I do a thing or two with containers from time to time, that involves building Mesosphere or Kubernetes setups. Often enough my OS of choice happens to be CoreOS, but as ashamed as I am I should mention that I often end up scratching my head and wondering what the hell that command was again ?!? Hope this helps me recall.
Provided, that you are using CoreOS as your VM OS, you may configure your boxes
through the so-called
cloud-config files. In several setups you will provide
etcd details in the cloud config file. This section will just give you a
general idea of where to look for your resources when introspecting CoreOS
One may query the unit-files known to a CoreOS box by running the followng command
I, for one, often end up looking at the the service files of my
which happen to be somewhere in
#cloud-config coreos: etcd: name: etcd addr: $private_ipv4:4001 bind-addr: 0.0.0.0 peer-addr: $private_ipv4:7001 cluster-active-size: 1 etcd-http-read-timeout: 86400 snapshot: true units: - name: etcd.service command: start
May result to the following conf in the
[Service] Environment="ETCD_ADDR=10.220.4.81:4001" Environment="ETCD_BIND_ADDR=0.0.0.0" Environment="ETCD_CLUSTER_ACTIVE_SIZE=1" Environment="ETCD_NAME=etcd" Environment="ETCD_PEER_ADDR=10.220.4.81:7001" Environment="ETCD_SNAPSHOT=true"
Some observation leads one to assume that there happens to be a one-to-one
correspondence between the
cloud-config content and the eventual
configuration with the key names capitalized and prefixed with
$private\_ipv4 token substituted for the machines private IP address.
According to the CoreOS documentation one should find unit files
Fleet handles orchestration on CoreOS clusters. Somewhere I once read to “think of it as systemd for the cloud” and darn… that is spot on.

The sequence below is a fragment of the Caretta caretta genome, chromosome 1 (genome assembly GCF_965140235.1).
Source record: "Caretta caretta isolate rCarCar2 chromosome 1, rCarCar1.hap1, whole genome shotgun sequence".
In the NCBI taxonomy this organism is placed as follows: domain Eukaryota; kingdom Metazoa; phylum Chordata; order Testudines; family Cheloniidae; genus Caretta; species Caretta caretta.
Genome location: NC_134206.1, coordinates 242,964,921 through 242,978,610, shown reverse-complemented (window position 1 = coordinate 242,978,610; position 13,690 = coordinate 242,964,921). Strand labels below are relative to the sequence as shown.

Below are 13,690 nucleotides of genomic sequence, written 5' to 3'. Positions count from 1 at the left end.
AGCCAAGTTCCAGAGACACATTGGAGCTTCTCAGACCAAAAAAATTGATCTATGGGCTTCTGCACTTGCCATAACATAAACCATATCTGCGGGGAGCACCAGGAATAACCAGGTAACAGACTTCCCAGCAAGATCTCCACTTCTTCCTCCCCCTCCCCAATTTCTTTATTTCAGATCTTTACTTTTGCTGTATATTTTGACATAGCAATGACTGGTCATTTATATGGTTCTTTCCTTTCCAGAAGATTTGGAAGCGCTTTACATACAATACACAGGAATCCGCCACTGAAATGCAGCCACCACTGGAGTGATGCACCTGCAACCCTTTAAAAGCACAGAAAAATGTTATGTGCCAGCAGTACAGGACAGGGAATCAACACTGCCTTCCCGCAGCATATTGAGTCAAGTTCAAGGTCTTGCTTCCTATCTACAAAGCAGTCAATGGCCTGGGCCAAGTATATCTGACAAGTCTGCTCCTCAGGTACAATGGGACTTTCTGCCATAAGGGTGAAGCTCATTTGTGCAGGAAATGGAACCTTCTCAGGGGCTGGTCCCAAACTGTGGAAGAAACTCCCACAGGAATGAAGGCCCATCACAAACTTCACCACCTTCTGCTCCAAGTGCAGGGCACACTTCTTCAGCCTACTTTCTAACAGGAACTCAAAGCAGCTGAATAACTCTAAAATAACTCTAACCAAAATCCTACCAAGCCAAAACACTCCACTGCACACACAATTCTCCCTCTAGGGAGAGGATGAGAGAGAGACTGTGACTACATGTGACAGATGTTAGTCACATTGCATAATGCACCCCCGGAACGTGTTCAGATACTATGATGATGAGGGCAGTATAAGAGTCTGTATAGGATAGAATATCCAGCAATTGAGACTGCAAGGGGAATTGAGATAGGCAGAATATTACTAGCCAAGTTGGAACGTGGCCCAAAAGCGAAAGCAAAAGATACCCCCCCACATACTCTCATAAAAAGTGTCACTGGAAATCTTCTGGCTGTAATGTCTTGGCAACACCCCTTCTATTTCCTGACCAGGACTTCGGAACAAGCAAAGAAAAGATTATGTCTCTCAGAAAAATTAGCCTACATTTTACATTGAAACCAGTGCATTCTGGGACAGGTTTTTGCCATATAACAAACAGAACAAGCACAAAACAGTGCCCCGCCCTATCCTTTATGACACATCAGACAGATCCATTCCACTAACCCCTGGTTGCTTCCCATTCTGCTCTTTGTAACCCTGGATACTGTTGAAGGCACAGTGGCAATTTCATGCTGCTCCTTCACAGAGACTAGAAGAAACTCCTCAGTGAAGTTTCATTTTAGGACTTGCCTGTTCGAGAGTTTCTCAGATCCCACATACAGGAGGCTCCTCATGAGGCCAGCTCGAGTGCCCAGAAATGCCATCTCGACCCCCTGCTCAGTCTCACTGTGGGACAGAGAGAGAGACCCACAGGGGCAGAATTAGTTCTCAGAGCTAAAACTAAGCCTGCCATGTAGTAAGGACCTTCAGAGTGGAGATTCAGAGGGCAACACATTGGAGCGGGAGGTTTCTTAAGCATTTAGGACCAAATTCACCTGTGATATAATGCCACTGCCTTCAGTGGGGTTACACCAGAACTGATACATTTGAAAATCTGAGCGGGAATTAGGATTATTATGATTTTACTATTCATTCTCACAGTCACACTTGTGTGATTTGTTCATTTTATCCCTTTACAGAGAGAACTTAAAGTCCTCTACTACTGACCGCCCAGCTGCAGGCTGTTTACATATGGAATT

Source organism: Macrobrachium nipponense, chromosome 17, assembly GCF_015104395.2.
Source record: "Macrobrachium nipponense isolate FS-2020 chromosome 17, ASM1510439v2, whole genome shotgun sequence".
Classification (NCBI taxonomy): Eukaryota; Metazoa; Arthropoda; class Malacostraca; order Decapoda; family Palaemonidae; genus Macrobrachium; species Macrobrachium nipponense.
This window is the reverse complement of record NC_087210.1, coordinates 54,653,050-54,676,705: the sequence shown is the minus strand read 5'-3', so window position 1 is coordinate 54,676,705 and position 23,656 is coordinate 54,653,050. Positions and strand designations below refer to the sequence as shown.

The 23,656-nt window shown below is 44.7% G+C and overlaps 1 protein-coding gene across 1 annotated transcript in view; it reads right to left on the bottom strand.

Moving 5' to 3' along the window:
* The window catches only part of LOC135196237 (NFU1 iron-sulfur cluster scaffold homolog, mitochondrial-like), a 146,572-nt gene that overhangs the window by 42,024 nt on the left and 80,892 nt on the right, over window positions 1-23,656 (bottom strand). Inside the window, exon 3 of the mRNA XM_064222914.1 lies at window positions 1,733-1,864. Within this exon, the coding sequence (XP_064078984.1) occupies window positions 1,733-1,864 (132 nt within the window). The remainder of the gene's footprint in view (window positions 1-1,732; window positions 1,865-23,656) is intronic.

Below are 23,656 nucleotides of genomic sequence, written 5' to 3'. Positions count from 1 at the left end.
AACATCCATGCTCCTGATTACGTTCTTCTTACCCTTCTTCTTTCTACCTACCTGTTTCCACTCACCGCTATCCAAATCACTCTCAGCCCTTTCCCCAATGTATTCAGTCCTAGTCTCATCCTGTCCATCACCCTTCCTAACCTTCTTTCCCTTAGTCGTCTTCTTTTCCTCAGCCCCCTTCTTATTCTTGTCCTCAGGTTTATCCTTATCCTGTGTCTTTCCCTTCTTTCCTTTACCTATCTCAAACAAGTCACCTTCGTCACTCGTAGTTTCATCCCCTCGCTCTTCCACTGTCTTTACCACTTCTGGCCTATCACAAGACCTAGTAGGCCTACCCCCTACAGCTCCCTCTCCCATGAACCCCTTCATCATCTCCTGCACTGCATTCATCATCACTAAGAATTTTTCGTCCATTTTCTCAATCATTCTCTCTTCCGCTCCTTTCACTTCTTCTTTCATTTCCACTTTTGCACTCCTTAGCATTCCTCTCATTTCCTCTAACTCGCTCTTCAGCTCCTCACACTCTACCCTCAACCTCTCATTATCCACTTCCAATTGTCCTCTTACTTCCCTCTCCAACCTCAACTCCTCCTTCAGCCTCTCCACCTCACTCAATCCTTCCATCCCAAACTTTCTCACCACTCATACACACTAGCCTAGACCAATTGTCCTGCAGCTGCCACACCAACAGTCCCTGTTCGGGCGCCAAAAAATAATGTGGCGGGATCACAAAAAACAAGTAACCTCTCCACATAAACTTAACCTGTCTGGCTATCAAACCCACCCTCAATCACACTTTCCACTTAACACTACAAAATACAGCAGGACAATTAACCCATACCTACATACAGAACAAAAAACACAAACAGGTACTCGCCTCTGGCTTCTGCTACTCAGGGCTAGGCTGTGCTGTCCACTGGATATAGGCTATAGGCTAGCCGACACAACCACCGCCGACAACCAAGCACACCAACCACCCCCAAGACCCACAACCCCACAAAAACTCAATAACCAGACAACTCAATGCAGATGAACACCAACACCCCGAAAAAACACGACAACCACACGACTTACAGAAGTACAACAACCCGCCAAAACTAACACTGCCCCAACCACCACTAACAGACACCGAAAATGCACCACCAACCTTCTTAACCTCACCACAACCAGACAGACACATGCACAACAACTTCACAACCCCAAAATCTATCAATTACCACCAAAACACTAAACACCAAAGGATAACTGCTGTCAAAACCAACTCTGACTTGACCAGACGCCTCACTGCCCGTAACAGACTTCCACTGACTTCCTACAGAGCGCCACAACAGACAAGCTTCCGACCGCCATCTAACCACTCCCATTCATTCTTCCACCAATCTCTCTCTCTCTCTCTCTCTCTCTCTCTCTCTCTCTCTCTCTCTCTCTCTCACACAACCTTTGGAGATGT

As you start daemons on your box with
may start services on the cluster with
The beautiful thing, I came to learn about fleet is that it stores the settings
etcd. I discovered it after, destroying some VM’s, creating them anew and
discovering that somehow my services were magically spawned on the fresh boxes
without my intervention. Introspecting the
etcd store left me clueless but
some basic sleuthing uncovered that fleet actually keeps
track of this information in hidden etcd keys. There is actually a world of
etcd secrets to behold if you run
etcdctl ls --recursive _coreos.com`).
The entire concept of clustering on CoreOS seems to require clustered machines to share a discovery repository. This is the way clustered machines seem to share information in the CoreOS world and etcd seems to be one of the popular solutions for making this happen.
Somewhere along the line a unit/service breaks and needs to be debugged.
CoreOS logs everything into
one to view the content of these binary logs.
sudo journalctl --file=/var/log/journal/REF/FILE.log
I ran into the
"Failed units: 1" notification which is presented at login.
After reviewing which services were up with
sudo systemctl list-units, I
discovered that the
gce-coreos-cloudinit.service had failed. Running
journalctl and filtering for the logs regarding a specific service using
-u SERVICENAME parameters makes for much easier reading:
sudo journalctl -u gce-coreos-cloudinit.service --file=JOURNAL_FILE.log